Volume 12 Supplement 1
Sensory limits in the rodent whisker system predict an internal forward model for sensorimotor estimation of object touch
© Gyring and Aldo Faisal; licensee BioMed Central Ltd. 2011
Published: 18 July 2011
However, the above biomechanical reasoning for object detection ignores any noise limits to the detectability of beam deformations. To estimate the size of bending that would have to be determined by such mechanoreceptors we analyzed whisker bending using the Euler-Bernoulli beam equation, with relevant parameters taken from the anatomical literature, in order to test this assumption. For a whisker deflection of ~2°, which is factor two above the animal's discrimination threshold, we find a maximum deflection within the follicle on the order of ~1μm. This is likely an overestimate of the true deflection, as we assume a rigid geometry of the follicle and the hinge points. Given the small value of this deflection, and also considering common levels of noise in neurons and detection thresholds in the most sensitive known mechanoreceptors, inner hair cells , it is unlikely that object contact is directly detected.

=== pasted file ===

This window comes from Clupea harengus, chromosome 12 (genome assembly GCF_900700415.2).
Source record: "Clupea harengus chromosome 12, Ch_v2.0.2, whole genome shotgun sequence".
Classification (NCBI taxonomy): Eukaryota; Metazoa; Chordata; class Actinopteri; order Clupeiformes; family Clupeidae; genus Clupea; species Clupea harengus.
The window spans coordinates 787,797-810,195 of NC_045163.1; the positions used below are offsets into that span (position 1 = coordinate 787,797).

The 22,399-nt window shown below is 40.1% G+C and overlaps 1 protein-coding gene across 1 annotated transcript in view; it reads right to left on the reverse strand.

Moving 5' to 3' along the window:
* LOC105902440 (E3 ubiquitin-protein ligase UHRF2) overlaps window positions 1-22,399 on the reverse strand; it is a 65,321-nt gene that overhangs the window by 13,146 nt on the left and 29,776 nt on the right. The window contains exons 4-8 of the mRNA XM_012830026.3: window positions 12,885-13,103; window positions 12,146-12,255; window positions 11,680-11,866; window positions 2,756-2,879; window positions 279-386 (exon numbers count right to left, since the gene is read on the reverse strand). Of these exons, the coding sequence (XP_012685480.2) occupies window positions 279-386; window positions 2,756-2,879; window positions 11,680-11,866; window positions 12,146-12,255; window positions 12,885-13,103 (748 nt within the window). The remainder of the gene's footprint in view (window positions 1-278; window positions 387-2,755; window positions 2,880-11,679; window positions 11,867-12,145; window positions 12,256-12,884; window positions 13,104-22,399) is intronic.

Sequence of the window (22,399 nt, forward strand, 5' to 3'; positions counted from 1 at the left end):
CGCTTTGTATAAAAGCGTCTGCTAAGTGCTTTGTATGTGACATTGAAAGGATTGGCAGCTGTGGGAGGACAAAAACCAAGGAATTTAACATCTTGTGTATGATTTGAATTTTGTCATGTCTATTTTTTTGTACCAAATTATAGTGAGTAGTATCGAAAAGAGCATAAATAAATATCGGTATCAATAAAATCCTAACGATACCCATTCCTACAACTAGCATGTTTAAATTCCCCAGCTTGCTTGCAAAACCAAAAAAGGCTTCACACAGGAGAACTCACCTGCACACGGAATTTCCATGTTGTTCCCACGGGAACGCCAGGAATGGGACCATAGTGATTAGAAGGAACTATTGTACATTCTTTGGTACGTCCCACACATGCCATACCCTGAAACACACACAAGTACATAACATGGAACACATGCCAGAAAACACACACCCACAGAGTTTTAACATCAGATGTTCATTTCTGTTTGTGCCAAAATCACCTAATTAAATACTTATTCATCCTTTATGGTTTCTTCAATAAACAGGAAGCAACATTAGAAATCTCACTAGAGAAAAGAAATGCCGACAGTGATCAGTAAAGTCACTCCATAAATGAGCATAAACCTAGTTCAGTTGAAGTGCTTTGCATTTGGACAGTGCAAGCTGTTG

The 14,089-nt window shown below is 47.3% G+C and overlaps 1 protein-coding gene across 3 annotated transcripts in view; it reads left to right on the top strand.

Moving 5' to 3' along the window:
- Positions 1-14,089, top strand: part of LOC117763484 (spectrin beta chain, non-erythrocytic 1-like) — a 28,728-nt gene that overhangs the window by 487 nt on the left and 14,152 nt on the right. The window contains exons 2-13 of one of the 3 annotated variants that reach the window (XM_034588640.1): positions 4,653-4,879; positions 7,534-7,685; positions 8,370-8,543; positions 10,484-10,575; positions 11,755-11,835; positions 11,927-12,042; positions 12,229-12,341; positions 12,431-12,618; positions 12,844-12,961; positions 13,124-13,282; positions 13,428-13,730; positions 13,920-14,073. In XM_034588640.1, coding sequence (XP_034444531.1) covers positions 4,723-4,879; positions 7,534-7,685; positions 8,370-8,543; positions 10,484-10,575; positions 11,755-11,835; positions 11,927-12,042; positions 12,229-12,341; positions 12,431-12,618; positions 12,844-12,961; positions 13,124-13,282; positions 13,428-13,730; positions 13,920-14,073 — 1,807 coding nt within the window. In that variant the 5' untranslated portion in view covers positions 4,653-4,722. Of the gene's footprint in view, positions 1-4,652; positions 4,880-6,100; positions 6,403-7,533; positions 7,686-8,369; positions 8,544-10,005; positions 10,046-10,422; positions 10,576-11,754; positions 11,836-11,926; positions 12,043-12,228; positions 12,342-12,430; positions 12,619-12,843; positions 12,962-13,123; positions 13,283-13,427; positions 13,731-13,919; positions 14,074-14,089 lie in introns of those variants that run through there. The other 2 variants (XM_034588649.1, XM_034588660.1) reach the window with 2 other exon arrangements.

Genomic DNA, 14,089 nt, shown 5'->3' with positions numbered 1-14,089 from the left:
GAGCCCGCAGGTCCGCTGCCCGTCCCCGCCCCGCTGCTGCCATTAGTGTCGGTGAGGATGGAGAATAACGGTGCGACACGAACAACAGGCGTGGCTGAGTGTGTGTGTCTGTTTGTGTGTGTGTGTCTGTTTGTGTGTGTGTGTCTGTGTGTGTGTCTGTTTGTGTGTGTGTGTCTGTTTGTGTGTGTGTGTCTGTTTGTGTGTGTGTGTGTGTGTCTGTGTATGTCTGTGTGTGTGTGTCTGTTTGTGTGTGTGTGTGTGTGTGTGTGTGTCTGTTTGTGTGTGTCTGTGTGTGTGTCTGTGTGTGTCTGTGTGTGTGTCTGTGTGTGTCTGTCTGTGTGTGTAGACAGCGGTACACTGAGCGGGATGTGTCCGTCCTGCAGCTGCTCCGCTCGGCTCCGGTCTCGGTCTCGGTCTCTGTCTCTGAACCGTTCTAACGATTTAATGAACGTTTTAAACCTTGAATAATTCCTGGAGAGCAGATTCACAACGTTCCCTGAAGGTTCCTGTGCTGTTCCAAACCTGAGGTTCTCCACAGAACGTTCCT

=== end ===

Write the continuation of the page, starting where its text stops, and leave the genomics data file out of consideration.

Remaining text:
We propose that object contact may be reliably inferred using recursive state estimation of whisker position, akin to findings in human sensorimotor integration , by combining sensory information with motor neuron commands moving the follicles. However, during object contact, the force from the object on the whisker would render the internal, forward model biased. The recursive position estimate would thus deviate systematically from a direct position estimate of the whisker orientation from the whisking cells, indicating object contact. The use of recursive state estimation by touch cells would also have additional advantages, such as improving the system performance in the face of noisy sensors and muscle contractions, as well as sensory delays. We predict that receptors driving touch and whisking cells, the putative computations may be carried out monosynaptically using pre-synaptic inhibition and dendritic computation.
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